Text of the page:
Constipation in cats can make them feel uncomfortable and restless. It can also be a health concern. Our Lancaster vets share signs of constipation in cats, causes, and tips for treating the condition.
What is constipation in cats?
Most cats will poop approximately every 24 to 36 hours. If your cat is pooping less frequently, strains when she attempts to poop or doesn't leave any deposits in the litter box, constipation is likely the issue. It's a common problem in cats that's usually mild enough to be remedied with at-home treatments.
Don't worry if it happens once in a while, but if it keeps happening or if your cat hasn't pooped for more than 48 to 72 hours, your should contact your vet. Constipation can indicate serious health issues and be very uncomfortable, even severe in some cases.
What causes constipation in cats?
Constipation can occur if things aren't moving normally through the intestines. Factors contributing to your cat's constipation may include:
- Pain or other issues in the spine
- Anxiety or stress
- Arthritis pain
- Dry food diets (can predispose cats to constipation and dehydration)
- Not enough fiber in her diet
- An obstruction such as bones or string blocking the colon
- Kidney issues
- Excessive grooming (leads to extra hair in the digestive tract)
- Feline megacolon (colon gets large enough that the muscles no longer squeeze and hard, dry stool builds up inside)
- Inflammatory bowel disease
- Nerve problems
- Narrow places, tumors, or other problems inside the colon
- Chronic diseases such as hyperthyroidism, diabetes, or kidney disease
- Ruptured or impacted anal sacs (can also cause pain with defecation)
- Perianal disease
Though elderly cats experience constipation more often than kittens, the condition can develop in cats of any breed or age who eat a low-fiber diet or don't drink enough water.
What are the symptoms of constipation?
Typically cat poop is usually solid, brown, and slightly wet, so it sticks to the litter.
Signs of constipation in cats include hard, dry stools that end up inside or outside the litter box (the discomfort of trying to pass these stools may have your cat leaving the litter box before actually being finished).
Other signs of constipation can include:
- Entering and exiting the litter box multiple times when needing to go
- Straining or crying in the litter box
- Avoiding litter box
- Not being able to poop at all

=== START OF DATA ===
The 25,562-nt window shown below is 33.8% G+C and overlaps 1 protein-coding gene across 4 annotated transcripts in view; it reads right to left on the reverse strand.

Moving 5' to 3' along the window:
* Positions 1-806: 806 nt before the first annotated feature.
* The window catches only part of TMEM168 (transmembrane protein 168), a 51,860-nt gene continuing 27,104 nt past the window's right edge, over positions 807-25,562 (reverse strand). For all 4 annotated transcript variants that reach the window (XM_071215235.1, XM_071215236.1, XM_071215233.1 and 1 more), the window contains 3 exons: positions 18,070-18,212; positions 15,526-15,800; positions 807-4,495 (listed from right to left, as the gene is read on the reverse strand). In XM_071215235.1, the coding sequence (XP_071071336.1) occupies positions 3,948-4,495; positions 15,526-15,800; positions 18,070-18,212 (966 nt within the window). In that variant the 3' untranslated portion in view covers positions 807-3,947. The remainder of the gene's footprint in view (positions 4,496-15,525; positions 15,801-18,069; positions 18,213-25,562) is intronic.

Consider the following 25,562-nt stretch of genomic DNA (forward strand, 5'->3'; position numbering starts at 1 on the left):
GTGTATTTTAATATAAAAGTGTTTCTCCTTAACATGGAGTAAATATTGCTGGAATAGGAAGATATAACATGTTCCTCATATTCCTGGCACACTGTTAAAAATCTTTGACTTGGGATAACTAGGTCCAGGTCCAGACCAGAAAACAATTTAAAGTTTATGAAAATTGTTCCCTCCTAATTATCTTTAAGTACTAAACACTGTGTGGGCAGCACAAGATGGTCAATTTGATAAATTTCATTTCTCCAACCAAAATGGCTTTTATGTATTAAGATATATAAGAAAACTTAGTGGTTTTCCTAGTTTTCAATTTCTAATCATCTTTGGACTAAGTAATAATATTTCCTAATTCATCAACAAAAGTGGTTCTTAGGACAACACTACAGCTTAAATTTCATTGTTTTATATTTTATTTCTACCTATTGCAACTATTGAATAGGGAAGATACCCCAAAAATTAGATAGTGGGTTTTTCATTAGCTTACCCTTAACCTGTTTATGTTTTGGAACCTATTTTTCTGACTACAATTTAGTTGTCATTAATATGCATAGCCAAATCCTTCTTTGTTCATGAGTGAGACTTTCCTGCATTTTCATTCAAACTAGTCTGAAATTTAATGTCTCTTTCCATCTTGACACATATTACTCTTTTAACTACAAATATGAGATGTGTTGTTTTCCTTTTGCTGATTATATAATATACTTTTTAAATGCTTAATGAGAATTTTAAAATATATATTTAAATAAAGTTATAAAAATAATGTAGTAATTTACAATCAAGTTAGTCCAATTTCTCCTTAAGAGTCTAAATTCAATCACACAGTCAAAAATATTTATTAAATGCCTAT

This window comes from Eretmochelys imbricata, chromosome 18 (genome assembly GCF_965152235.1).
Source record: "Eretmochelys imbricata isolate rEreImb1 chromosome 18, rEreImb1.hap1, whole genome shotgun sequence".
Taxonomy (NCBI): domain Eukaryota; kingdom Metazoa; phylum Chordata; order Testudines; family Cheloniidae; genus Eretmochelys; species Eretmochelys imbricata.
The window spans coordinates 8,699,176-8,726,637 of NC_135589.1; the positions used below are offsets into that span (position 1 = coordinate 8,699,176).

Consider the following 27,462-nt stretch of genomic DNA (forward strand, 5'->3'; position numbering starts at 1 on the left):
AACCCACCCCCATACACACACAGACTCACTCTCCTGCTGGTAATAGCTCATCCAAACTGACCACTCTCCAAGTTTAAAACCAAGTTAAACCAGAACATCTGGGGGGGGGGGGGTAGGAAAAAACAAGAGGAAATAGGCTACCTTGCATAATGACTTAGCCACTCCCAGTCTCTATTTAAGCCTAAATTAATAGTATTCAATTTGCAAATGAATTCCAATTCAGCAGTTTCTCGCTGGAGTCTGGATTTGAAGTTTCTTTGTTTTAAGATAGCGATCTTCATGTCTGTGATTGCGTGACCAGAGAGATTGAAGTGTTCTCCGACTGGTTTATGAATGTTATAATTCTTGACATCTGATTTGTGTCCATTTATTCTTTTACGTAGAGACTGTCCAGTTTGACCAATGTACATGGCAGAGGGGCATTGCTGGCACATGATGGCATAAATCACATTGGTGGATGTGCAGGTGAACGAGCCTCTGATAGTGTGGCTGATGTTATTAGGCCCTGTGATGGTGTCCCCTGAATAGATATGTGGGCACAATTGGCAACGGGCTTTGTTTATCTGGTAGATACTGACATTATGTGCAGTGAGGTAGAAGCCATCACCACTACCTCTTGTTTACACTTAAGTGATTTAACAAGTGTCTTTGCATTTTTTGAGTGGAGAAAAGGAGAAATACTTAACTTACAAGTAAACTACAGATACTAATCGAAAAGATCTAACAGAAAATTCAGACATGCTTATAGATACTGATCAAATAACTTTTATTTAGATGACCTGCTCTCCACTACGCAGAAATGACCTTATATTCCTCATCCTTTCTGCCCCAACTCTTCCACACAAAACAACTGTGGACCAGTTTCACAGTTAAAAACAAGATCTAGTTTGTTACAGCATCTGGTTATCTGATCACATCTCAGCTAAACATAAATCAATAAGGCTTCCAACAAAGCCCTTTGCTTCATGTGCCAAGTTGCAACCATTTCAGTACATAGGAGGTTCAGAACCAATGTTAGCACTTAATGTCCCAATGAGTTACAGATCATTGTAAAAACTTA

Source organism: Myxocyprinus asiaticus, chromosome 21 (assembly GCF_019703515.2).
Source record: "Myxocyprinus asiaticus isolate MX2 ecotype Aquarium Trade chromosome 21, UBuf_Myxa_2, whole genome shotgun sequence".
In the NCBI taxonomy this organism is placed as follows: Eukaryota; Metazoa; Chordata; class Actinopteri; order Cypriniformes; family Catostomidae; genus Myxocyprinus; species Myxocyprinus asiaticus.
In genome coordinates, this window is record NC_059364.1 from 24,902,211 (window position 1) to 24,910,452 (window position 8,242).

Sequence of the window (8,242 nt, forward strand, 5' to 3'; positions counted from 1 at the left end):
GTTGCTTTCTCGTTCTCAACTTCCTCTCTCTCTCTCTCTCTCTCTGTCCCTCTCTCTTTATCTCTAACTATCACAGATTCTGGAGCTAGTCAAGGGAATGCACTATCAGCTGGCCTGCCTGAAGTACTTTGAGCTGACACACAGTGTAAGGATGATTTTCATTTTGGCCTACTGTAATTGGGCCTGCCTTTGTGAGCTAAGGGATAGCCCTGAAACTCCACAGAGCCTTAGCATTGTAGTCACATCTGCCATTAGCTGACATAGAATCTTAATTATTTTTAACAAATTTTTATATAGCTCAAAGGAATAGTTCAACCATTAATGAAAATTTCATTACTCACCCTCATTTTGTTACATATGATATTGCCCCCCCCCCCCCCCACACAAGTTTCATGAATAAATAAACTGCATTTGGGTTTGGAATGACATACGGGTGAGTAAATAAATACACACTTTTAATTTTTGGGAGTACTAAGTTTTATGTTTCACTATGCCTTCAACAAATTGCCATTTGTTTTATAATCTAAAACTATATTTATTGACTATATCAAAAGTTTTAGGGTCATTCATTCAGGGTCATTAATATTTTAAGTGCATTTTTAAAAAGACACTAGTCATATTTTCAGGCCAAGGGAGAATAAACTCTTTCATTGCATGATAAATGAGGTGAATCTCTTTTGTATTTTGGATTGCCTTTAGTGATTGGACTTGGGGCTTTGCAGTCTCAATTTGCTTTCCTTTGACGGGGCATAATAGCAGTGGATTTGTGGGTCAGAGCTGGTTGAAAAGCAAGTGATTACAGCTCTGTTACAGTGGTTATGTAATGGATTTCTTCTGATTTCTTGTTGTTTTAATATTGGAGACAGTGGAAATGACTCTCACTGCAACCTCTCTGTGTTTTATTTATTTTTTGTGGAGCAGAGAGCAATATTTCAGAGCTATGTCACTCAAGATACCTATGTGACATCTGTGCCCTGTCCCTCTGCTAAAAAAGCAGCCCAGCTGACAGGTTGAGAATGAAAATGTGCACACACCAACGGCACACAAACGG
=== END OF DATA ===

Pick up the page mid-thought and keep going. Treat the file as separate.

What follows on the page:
If you notice signs of discomfort when your cat uses the litter box, contact your vet, as this may indicate serious urinary tract issues.
Since constipation is a symptom of other health issues, you may also see signs of the underlying condition, which may include:
- Decreased appetite
- Drinking more or less water
- Difficulty jumping up
- Muscle loss
- Weight loss
- Peeing more
- Walking stiffly
If your cat is displaying any of these symptoms with or without constipation, consult a veterinarian.
How to Treat Constipation in Cats
Constipation in casts can vary in severity. Some cases can be managed with diet changes and home remedies, while others require immediate veterinary attention. Severe constipation can lead to serious problems. If your cat is constipated, acting promptly to prevent lasting harm is important.
For the treatment of constipation in cats, the underlying disorder must be identified and, if possible, corrected. Impacted feces should be removed, and recurrences prevented. The inability to pass urine or feces, or pain when passing urine or feces, is considered a veterinary emergency. Your veterinarian may first run any applicable diagnostic tests, then provide fluids or an enema for immediate relief and prescribe medications or recommend over-the-counter meds.
Let's stress that veterinary expertise is needed to safely and effectively perform the enema - these should not be done at home as some types of enemas designed for humans are toxic to cats.
Some cats suffer from chronic constipation or megacolon, a condition where the colon's muscles are weak, causing an enlarged intestine. If medical treatments don't work, surgery may be needed to remove the affected part of the intestine.
Remember, always consult your veterinarian for proper care and treatment for your constipated cat.
How to treat constipation in cats: At-Home Remedies
These at-home remedies may help to relieve your cat's constipation:
- Minimize stress and anxiety
- Increase exercise to help with weight loss, reduce anxiety, and promote normal movement of intestines.
- Try a new diet (lamb, chicken, special limited ingredients, or hypoallergenic diets) to reduce inflammation and allow the intestines to move things normally.
- Try fiber-rich foods, a teaspoon of canned, pureed pumpkin once or twice a day, or ginger as natural remedies.
- Provide probiotics
- Help your cat maintain a healthy weight
- Over-the-counter laxatives (consult your vet, as these may worsen symptoms in cats with underlying or chronic diseases)
Should I watch my cat for constipation?
Track the frequency of your cat's litter box deposits and stool consistency at least twice a week, then weekly or biweekly.
Contact your veterinarian if you notice hard, dry feces or if your cat is straining while defecating or exhibiting other symptoms of constipation, especially if diarrhea is present, as dehydration can quickly become a problem